There are signs, however. Don’t look for a list, as I think it’s different for everyone. But in talking to other parents of LGBT kids, I’ve seen some commonality. The biggest that we could see in looking back, was the fact that our son’s best friends were always girls. ALWAYS. He had male friends, but inevitably his besties were female, even back as far as preschool years. I didn’t really think much about it, other than thinking he was “good with the ladies” from a young age. (That’s the thing about transparency — it doesn’t always put me in a good light.) But thinking back, even as our son hit adolescence and puberty, those relationships with female friends didn’t evolve into awkward flirty situations. They stayed true best friends. I missed that sign — that lack of physical attraction in a time when that should have been paramount in his hormone-plagued world.
Again, caution: don’t think having friends of the opposite gender is going to make your child gay or trans. That’s not going to happen. Having female best friends didn’t make my son gay; having female best friends might’ve let us know he related emotionally and intellectually with women more than men, which might be an indicator he is gay. Or maybe not. Again, no check list here.
Most important part as a parent: You aren’t looking for signs of homosexuality or transgender for any reason other than to be able to be there for your child and help them deal with their confusing feelings in a healthy way. That’s all. Not to fix them, but to love them more thoroughly.
Be prepared for The Moment
I know it’s tricky, as a Christian parent. One on hand, you love your child completely and want to support them. On the other hand, if you believe in the traditionalist view that homosexuality is a sin (as I did), that mucks it all up. Believing that, the loving thing as a parent to do is to help your child recognize their feelings as sin and help them work through those feelings and come up on the other side. That’s what I did. What I tried to do. Which takes me to a pivotal moment of regret.
One day, a year or so before we found out he was gay, my son and I were chatting in the kitchen. One of his friends had come out to his conservative parents, and his Christian parents made him move out. The young man was reaching out to his friends, looking for a place to stay for a few nights while he figured out what to do. Then my son asked me a question:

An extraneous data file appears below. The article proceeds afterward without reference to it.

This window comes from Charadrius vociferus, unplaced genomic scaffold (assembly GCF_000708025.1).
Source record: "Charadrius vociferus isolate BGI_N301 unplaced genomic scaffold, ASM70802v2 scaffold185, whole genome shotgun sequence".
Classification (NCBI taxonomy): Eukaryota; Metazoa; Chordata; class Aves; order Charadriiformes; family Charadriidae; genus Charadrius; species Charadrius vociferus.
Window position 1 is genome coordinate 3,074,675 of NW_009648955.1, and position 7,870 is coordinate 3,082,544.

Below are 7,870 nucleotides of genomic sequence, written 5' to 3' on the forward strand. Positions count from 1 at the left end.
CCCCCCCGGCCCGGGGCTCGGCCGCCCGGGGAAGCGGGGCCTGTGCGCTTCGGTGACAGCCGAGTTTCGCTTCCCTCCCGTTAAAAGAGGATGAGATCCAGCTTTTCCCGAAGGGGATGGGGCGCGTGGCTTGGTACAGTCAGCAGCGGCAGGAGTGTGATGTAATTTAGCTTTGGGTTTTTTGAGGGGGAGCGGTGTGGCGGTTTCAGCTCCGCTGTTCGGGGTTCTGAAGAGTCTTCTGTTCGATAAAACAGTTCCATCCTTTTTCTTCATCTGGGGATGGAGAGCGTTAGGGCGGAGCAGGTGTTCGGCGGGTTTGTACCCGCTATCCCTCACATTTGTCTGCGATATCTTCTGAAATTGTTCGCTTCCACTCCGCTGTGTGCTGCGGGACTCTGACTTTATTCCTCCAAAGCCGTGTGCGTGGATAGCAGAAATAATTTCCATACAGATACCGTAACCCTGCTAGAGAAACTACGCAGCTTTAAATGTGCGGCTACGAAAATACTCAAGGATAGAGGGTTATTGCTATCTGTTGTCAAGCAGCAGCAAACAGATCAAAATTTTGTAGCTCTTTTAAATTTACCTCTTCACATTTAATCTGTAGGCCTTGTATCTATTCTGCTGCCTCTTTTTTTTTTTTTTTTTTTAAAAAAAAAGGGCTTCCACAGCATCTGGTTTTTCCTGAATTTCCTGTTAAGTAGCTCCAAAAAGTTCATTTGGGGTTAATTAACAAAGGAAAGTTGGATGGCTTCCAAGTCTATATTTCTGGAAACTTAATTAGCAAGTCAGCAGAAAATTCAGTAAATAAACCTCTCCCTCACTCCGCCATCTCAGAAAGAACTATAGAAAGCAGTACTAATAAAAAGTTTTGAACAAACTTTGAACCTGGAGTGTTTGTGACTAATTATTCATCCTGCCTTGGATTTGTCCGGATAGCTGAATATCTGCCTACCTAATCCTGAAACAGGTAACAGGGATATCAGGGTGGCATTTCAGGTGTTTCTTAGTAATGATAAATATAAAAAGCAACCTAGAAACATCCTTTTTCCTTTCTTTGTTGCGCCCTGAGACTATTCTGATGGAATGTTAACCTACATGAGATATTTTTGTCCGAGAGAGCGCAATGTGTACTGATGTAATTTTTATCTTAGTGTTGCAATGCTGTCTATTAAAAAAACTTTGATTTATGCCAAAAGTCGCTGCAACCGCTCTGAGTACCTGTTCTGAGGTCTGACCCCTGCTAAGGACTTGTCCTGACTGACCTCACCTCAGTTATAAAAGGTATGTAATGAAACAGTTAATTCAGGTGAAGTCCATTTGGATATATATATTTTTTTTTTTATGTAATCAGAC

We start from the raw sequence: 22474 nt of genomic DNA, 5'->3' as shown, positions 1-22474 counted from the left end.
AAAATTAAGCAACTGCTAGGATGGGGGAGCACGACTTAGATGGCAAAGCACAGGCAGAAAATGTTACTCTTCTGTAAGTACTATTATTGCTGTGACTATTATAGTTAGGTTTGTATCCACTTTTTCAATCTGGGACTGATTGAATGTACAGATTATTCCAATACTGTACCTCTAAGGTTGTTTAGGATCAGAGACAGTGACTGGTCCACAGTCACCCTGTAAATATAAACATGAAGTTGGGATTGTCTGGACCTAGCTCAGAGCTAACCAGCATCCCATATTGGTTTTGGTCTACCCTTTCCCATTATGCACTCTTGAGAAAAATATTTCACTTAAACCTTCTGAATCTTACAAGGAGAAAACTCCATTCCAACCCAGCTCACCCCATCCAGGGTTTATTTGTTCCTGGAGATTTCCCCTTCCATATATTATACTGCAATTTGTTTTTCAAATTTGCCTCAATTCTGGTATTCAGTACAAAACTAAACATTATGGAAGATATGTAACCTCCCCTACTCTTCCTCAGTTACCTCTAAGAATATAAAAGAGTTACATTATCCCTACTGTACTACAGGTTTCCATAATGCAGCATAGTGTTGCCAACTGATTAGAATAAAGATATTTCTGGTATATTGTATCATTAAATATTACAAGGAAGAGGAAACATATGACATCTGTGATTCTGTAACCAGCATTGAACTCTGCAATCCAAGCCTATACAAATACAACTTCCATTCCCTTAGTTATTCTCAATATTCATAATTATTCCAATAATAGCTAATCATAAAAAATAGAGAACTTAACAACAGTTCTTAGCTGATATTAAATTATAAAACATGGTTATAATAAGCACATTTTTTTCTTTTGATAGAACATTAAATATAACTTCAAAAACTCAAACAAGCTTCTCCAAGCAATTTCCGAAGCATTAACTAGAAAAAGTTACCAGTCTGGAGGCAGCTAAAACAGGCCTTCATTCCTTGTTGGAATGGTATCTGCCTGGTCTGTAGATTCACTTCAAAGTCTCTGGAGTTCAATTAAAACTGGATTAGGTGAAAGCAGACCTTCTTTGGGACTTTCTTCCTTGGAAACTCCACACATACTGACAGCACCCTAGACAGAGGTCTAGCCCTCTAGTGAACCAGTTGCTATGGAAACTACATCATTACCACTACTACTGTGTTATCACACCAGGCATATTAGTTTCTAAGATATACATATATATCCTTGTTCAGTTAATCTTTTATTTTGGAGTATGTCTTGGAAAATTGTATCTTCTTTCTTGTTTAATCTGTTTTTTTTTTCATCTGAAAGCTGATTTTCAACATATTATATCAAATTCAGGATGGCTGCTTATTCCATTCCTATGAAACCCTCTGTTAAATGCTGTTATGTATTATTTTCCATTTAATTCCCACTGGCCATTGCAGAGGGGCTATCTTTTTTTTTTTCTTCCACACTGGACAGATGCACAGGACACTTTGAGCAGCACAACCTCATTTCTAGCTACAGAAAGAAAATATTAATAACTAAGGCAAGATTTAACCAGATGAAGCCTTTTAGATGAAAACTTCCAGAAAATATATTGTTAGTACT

“So what would you do if I came out to you?”
I took the question completely hypothetically. Didn’t for one moment imagine that he was actually asking for himself. I replied with something to the affect of:
“Well, I guess it depends on how you came out. What your attitude was. If you were like, ‘hey, I’m gay, suck it up and deal with it’ it probably wouldn’t go well. But if you were more like ‘mom, I’m struggling with feelings of same sex attraction and I need some help dealing with it,’ then we could work together on it.”
There was a pause, a deep sigh, and the conversation moved on.
I was actually pretty proud at the time of that statement, believe it or not. I was trying to give the friend’s parents the benefit of the doubt and assume there was more to the story than him simply being gay. I couldn’t imagine anyone kicking their kid out for that alone. But that’s not what I said. And while the words above are what I did say, this is what my son heard me say:
“I might or might not kick you out, depending on your attitude. If you agree with me that it’s a sin and are willing to work with me on that, we are good. If you believe you are gay and that isn’t changing, I might kick you out.”